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St Cronan, Temple Cronan

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Feature Sets (3)

Description

A small roofless oratory approx. 6.65 m x 3.91 m (Westropp), with gables and side walls intact. The lower walls contain large limestone blocks; the quoins are rounded at the angle and some have a slight arris roll. A number of heads and corbels are set into the walls. The original W doorway is blocked with rubble masonry, and a later medieval doorway is inserted into the N wall. Romanesque sculpture is found on the W doorway to the nave, in the E gable window, on a head set above the N doorway, and on various corbels. There is also a plain font. Near the oratory are two house-shaped shrines or tombs, constructed of stone slabs.

History

Founded by St. Cronan (of Roscrea or Tuamgraney?)

Features

Exterior Features

Doorways

W doorway, nave (blocked)

Plain inclined jambs and lintel. Beast heads flank the jambs at top.

N jamb, W face: beast head on n. side of second jamb stone from top, thus evidently part of original doorway. Badly weathered.

S jamb, W face: beast head in similar position at S side of jamb, but on a separate stone set outside the second jamb stone from top, and projecting more than the head on N jamb. The jaws are open to reveal tongue and teeth. The head has a flat top and appears to have been designed as a corbel.

Windows

E gable

Exterior

A small plain round-headed light.

Interior

The window has a wide splayed reveal with inclined jambs topped by a lintel. The lower courses of the jambs have angle rolls and a vertical row of pellets on the W face (visible on S jamb, damaged on N jamb). The upper courses of the jambs, built of rubble, and the lintel are probably of later medieval date.

Exterior Decoration

Corbel tables, corbels

E wall

SE angle, at top: corbel with hollow chamfer on the underside bearing an inverted mask in low relief, with a lyre-shaped snout formed of spirals.

NE angle, at top: damaged corbel.

N wall

Above the later medieval doorway: human head, with traces of a curly beard. Probably not in its original location. The doorway has a pointed arch and probably dates from the 15thc.

S wall

Centre, at top: beast head corbel, with flat top and bulging eyes under arched eyebrows.

W wall

SW angle, at top: corbel with hollow chamfered underside, with an inverted dog-like mask in low relief. The sculpture appears to be unfinished.

Towards the R side of the facade: corbel with human head. Situated below the gable and approx. 2.4m from the ground. Gable, toward top: corbel with human head.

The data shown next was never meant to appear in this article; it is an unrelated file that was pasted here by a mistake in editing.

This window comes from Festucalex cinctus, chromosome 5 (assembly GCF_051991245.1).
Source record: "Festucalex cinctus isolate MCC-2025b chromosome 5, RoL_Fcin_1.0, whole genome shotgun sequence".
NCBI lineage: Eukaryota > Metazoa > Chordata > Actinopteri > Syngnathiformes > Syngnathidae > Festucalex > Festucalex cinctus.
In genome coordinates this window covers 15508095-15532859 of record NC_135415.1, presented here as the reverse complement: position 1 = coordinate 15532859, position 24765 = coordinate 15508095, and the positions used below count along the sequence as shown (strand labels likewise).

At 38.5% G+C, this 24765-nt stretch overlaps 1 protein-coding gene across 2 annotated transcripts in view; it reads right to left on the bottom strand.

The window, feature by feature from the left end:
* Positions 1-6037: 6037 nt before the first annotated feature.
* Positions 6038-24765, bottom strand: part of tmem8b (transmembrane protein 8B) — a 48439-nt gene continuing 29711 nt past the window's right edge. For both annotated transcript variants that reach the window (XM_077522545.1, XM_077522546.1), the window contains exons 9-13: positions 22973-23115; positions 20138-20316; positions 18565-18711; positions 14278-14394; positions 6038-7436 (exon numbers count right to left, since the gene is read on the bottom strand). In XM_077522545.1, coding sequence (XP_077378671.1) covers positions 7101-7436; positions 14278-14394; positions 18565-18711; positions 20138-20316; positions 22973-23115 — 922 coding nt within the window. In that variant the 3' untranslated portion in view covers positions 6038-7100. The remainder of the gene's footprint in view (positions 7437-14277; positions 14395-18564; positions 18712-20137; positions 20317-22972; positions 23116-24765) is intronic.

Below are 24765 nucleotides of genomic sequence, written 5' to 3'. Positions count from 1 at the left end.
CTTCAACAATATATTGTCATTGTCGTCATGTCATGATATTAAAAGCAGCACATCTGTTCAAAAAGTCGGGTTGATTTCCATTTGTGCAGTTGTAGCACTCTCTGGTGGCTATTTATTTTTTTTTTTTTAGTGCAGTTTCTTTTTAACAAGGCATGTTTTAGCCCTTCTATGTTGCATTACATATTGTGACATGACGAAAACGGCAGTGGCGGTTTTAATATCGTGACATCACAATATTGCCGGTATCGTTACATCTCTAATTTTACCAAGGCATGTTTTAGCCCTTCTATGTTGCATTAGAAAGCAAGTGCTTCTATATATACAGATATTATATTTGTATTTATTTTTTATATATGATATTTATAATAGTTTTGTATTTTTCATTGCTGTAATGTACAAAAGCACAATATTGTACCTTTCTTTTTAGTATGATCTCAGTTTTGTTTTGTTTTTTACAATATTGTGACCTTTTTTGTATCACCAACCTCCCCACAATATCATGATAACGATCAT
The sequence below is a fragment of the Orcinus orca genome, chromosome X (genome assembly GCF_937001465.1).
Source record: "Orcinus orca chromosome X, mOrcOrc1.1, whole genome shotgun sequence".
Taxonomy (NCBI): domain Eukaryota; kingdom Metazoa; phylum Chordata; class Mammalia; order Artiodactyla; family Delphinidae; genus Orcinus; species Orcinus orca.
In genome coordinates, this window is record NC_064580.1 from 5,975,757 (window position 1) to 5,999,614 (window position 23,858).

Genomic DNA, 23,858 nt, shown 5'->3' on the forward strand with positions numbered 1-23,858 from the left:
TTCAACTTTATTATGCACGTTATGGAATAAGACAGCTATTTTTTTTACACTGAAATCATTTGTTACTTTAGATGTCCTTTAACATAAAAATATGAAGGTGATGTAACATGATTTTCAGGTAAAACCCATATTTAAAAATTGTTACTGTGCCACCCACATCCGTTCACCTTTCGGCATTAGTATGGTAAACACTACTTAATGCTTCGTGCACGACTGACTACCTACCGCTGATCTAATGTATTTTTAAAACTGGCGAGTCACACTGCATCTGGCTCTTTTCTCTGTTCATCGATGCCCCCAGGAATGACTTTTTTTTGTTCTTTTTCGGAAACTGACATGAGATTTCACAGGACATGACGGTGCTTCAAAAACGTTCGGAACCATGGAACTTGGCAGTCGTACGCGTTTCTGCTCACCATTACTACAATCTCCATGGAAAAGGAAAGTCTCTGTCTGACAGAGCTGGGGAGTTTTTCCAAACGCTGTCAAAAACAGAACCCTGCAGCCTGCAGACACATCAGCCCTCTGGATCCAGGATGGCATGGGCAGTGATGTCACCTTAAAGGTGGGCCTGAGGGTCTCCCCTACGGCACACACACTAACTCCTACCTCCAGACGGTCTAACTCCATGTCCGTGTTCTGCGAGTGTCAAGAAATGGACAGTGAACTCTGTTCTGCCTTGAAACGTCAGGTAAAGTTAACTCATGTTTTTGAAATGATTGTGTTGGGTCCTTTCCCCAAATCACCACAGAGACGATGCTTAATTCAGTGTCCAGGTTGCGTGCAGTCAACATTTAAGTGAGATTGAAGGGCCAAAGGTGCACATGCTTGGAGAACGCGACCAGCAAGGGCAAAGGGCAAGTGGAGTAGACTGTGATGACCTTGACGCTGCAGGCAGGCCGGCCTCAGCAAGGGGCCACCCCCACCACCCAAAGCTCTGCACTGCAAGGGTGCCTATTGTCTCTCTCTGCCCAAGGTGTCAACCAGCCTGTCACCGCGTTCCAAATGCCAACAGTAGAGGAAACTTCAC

NW angle, at top: damaged corbel with plain, hollow-chamfered underside.

Dimensions
All corbels
d. projection from wall 0.20 m
h. 0.24 m approx.
w. 0.19 m

Furnishings

Fonts

Round stoup with shallow bowl, undecorated, broken, lying on the ground. (Not found in 2002).

Comments/Opinions

The church appears to be largely 12thc. with some later medieval alterations, including the rebuilding of the upper parts of the E window on the interior, the insertion of the N doorway and blocking of the W doorway, and relocation of some of the corbels. The beast head on the S side of the W doorway does not appear to be in its original position, and may originally have served as a corbel. It is similar in style to some of the beast heads at the Nuns' Church, Clonmacnoise. The human heads on the W facade and over the N doorway are unusually realistic in style; they are not in their original locations, and appear to have been designed as corbels.

Bibliography

  • A. Champneys, Irish Ecclesiastical Architecture. London and Dublin 1910, 1971, 103-4.
  • Dunraven, Notes on Irish Architecture. Dublin 1875 I, 105, 107.
  • H.G. Leask, Irish Churches and Monastic Buildings. Dundalk 1955 I, 74.
  • G. Petrie, The Ecclesiastical Architecture of Ireland anterior to the Norman invasion. Dublin 1845, 184.
  • P. Harbison, 'An Ancient Pilgrimage 'Relic-Road' in North Clare?', The Other Clare, 24 (2000), 55-59.
  • P. Harbison, 'Some Romanesque Heads from County Clare', NMAJ, 15 (1972), 3-5.
  • J. Ruffino, The church and site of Temple Cronan, the Burran, County Clare (Unpublished MA dissertation, UCC, 2000)
  • T.N. Westropp, 'The Churches of County Clare, and the origin of the ecclesiastical divisions in that county,' PRIA, 22 (1900) 134.
General view from W.
View from NW.
View, from W.
Exterior, general view
Church and tomb, view from SE.
Tomb.

Location

Site Location
Temple Cronan
National Grid Reference
M 29 00 
Boundaries
now: Clare
Dedication
medieval:
now: St Cronan
Type of building/monument
Parish church  
Report authors
Tessa Garton